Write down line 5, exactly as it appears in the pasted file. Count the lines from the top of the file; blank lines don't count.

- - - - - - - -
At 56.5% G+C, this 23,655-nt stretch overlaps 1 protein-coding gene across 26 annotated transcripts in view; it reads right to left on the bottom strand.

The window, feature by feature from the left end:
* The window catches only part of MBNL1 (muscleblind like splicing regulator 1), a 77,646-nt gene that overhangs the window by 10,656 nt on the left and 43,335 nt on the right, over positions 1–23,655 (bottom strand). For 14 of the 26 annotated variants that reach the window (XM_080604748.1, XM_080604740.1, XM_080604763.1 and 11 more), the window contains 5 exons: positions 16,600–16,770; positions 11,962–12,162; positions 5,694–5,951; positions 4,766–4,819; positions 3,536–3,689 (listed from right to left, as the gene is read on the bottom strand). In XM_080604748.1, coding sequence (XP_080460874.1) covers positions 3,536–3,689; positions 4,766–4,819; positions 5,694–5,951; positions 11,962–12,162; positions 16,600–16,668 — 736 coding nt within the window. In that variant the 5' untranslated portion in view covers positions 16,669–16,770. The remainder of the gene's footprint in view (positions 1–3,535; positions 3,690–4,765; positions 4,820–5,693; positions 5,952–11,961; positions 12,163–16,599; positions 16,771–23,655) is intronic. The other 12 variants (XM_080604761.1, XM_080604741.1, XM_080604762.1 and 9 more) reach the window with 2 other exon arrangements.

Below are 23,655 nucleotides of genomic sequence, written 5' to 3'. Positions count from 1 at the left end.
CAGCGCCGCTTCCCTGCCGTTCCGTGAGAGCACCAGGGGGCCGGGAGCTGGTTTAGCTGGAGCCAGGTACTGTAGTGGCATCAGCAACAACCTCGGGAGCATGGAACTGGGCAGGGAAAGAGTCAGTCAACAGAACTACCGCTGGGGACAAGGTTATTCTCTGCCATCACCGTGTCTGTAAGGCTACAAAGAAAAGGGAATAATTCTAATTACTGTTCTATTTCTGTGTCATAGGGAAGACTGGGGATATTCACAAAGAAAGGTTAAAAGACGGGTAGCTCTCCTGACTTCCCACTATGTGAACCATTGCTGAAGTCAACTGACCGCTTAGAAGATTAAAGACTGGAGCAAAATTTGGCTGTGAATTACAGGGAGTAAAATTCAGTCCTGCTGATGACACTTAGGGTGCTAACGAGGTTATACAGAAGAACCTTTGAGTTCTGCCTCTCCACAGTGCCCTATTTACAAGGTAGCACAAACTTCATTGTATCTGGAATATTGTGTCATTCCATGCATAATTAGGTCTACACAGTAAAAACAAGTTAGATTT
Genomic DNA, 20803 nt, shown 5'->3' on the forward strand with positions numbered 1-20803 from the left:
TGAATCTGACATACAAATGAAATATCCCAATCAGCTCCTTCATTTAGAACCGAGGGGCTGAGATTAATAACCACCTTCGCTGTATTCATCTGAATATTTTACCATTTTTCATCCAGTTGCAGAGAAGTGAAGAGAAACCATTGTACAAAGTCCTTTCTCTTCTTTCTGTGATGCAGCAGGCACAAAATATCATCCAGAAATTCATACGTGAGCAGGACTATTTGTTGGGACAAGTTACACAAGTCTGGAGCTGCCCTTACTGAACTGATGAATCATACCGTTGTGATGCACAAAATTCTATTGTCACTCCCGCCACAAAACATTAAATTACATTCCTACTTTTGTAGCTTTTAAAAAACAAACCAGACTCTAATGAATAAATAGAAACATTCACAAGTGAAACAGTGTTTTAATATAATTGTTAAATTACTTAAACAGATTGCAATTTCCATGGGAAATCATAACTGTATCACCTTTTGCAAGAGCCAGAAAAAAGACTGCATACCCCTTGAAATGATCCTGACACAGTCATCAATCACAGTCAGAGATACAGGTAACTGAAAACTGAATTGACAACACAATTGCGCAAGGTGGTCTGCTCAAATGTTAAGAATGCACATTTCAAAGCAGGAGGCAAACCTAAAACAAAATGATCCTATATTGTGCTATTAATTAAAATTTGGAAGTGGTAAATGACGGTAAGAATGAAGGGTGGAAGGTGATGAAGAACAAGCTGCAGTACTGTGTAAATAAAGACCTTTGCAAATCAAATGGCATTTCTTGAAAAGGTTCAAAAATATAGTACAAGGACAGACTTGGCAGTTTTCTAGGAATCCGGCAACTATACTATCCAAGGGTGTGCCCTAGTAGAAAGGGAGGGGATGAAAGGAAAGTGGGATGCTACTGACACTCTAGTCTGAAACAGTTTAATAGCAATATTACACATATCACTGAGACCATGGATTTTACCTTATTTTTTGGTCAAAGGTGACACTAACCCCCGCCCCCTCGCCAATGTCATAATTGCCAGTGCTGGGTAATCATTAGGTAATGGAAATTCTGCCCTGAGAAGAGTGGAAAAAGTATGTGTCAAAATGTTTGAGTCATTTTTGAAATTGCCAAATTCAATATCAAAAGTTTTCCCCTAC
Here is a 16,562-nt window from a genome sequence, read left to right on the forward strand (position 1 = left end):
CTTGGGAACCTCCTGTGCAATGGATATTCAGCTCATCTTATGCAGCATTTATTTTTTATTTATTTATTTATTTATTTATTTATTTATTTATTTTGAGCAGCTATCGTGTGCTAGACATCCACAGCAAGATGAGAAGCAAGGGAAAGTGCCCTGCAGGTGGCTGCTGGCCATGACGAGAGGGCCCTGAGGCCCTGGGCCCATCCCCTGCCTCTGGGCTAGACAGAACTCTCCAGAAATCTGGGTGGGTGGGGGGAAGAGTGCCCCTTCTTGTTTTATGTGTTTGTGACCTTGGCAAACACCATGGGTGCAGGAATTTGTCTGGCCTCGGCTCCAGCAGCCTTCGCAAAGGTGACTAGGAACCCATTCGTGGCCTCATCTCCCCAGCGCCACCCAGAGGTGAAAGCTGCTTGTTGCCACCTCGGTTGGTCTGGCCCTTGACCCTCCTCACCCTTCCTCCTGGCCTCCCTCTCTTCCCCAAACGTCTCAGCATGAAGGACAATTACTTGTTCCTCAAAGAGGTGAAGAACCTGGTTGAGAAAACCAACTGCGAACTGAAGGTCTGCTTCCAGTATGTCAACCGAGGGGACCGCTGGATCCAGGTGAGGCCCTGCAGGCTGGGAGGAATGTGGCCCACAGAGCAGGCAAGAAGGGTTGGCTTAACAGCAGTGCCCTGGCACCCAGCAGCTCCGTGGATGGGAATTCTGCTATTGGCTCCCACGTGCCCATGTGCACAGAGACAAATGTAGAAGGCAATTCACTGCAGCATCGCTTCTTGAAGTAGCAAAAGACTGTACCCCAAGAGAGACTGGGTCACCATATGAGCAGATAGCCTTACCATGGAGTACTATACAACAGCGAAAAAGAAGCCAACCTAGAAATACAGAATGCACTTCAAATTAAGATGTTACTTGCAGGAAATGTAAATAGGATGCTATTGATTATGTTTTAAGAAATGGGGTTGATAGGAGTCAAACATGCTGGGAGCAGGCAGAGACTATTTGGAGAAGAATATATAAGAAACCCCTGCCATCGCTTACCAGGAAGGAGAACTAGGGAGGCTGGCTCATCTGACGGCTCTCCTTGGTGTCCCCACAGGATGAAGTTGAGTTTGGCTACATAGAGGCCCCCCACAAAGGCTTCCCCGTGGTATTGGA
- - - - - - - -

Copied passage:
CAGCGCCGCTTCCCTGCCGTTCCGTGAGAGCACCAGGGGGCCGGGAGCTGGTTTAGCTGGAGCCAGGTACTGTAGTGGCATCAGCAACAACCTCGGGAGCATGGAACTGGGCAGGGAAAGAGTCAGTCAACAGAACTACCGCTGGGGACAAGGTTATTCTCTGCCATCACCGTGTCTGTAAGGCTACAAAGAAAAGGGAATAATTCTAATTACTGTTCTATTTCTGTGTCATAGGGAAGACTGGGGATATTCACAAAGAAAGGTTAAAAGACGGGTAGCTCTCCTGACTTCCCACTATGTGAACCATTGCTGAAGTCAACTGACCGCTTAGAAGATTAAAGACTGGAGCAAAATTTGGCTGTGAATTACAGGGAGTAAAATTCAGTCCTGCTGATGACACTTAGGGTGCTAACGAGGTTATACAGAAGAACCTTTGAGTTCTGCCTCTCCACAGTGCCCTATTTACAAGGTAGCACAAACTTCATTGTATCTGGAATATTGTGTCATTCCATGCATAATTAGGTCTACACAGTAAAAACAAGTTAGATTT